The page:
Cities sue state over Prop. 57 | TheUnion.com
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Cities sue state over Prop. 57

None of Nevada County’s towns are joining a 38-city lawsuit that challenges paying off the recently approved $15 billion deficit bond with city sales taxes.

But the county’s municipalities are in support of a ballot initiative aimed at the November election. That effort could limit the state’s ability to take money from local governments to suit its own budget needs.

On Thursday, 38 cities, many heavily dependent on sales taxes from auto malls and shopping centers, filed suit against Proposition 57, Gov. Arnold Schwarzenegger’s $15 billion plan to bridge the state’s budget shortfall. The proposition was approved by voters on Tuesday. The act allows a quarter of cities’ sales tax revenue to be taken by the state to secure bond payments.



Roseville joined the lawsuit, and the sentiment among the cities is distrust, according to John Sprague, Roseville assistant city manager.

“Sales tax is one of the major revenue sources for many of our communities. Traditionally, it is one of the revenue sources the state hasn’t gone after,” Sprague said.




And while the state is promising to give back an equivalent amount by redirecting property taxes so there is no net loss, Sprague and other local officials aren’t buying it. He said Roseville has yet to receive its full share of money generated by the Vehicle License Fee that was rolled back by Schwarzenegger last fall. And cities and counties in general are still smarting from previous state raids on local revenue to overcome budget shortfalls.

“All this boils down to is there is very little trust,” Sprague said.

As far as Nevada County’s cities are concerned, none are party to the lawsuit nor are they planning on joining it, according to Nevada City City Manager Mark Miller, Grass Valley City Councilwoman Dee Mautino and Truckee Town Manager Stephen Wright.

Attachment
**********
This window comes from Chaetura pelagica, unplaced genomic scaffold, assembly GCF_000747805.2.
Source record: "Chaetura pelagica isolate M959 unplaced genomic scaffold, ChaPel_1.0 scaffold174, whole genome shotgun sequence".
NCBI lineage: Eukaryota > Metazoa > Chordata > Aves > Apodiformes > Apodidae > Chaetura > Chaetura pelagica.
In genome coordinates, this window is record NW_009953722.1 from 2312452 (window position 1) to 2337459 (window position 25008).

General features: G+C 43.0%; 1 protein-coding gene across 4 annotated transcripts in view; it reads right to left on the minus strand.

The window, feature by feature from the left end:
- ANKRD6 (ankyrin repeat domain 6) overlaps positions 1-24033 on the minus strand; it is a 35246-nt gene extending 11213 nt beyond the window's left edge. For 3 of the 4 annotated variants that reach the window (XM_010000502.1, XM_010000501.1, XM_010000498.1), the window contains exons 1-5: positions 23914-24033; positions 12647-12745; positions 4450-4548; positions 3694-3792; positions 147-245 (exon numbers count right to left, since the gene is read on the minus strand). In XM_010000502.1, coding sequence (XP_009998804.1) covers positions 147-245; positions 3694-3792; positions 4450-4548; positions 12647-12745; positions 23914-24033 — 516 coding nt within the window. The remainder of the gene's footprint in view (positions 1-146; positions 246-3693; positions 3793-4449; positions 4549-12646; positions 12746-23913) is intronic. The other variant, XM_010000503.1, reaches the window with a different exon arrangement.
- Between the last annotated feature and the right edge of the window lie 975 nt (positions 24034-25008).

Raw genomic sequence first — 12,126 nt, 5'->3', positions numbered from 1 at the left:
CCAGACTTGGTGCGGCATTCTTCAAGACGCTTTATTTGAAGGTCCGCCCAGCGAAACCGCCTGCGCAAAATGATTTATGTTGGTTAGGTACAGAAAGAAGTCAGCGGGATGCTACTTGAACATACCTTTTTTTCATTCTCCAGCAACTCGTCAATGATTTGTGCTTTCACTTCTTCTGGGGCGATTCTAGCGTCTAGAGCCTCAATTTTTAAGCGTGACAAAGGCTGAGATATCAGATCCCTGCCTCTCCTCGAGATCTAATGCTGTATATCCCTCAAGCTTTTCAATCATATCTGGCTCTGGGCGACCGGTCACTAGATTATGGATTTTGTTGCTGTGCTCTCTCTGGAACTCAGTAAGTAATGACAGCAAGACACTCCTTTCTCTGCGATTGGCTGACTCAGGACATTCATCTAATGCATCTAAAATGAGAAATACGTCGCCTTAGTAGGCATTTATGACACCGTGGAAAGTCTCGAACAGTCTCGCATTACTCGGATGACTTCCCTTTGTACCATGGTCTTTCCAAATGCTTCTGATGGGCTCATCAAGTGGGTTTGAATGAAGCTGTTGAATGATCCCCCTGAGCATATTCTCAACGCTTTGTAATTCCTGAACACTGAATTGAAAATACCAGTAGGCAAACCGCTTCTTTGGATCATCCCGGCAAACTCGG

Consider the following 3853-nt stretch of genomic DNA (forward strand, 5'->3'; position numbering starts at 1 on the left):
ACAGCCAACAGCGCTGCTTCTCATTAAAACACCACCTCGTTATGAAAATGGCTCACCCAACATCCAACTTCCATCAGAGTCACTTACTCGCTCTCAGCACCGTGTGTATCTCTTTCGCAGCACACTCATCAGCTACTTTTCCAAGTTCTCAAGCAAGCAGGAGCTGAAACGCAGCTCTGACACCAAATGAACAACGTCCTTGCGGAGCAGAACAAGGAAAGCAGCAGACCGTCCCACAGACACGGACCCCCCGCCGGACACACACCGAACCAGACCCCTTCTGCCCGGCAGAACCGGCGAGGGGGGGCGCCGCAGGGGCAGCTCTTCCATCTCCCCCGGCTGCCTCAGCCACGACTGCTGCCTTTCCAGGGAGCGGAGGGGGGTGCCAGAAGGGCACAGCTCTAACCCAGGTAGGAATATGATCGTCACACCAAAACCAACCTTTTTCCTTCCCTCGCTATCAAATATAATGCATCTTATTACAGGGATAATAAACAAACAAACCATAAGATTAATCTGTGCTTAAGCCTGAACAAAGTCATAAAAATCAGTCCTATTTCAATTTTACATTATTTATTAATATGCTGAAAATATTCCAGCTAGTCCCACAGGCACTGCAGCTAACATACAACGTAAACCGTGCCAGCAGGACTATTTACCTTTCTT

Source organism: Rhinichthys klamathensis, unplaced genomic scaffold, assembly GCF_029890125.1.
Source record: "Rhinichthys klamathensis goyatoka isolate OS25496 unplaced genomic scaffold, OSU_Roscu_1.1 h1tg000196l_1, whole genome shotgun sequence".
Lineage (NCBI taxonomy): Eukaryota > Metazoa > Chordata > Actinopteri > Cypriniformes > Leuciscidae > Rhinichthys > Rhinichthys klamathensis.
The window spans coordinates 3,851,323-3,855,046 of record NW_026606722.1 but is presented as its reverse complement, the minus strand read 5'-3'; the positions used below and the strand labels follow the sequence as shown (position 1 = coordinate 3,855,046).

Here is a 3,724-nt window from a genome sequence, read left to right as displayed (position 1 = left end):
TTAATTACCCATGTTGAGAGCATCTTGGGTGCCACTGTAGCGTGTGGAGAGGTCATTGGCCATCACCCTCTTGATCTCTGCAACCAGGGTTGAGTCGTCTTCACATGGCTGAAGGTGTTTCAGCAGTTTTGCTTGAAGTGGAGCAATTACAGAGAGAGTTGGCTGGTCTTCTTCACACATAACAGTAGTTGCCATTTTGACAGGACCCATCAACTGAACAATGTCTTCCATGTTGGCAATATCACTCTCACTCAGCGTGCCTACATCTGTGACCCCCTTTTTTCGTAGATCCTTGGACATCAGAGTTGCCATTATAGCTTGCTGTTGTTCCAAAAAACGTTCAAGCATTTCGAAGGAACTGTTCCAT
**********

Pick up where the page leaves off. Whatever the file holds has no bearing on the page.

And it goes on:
Those officials said they do, however, support the Local Taxpayers and Public Safety Act, an initiative that would require voter approval before the state could take local government money in the future.

“The Truckee Town Council is unanimously in support of that initiative,” Wright said.

Mautino called the initiative “very important.” She said that while the council supports the measure, members can only advocate for it on an individual basis, something she is doing.

“We’re trying to get the petition out so we can get signatures,” Mautino said.

The California State Association of Counties, the League of California Cities and the California Special Districts Association are spearheading the measure, which would also require more timely reimbursements from the state whenever it mandates a program, service or added cost onto local governments. The groups must submit 598,105 valid signatures by April 16 to qualify for the November ballot.

Meanwhile, the $15 billion bond won’t be derailed by the lawsuit, according to state officials. Treasurer Phil Angelides said even if the court rules against using sales taxes to repay the bonds, the state could still sell and repay them with other funds.

Along with Roseville, cities behind the lawsuit include Cerritos, Burbank, Palm Springs, Fresno, Alameda and Hayward.

The Associated Press contributed to this story.


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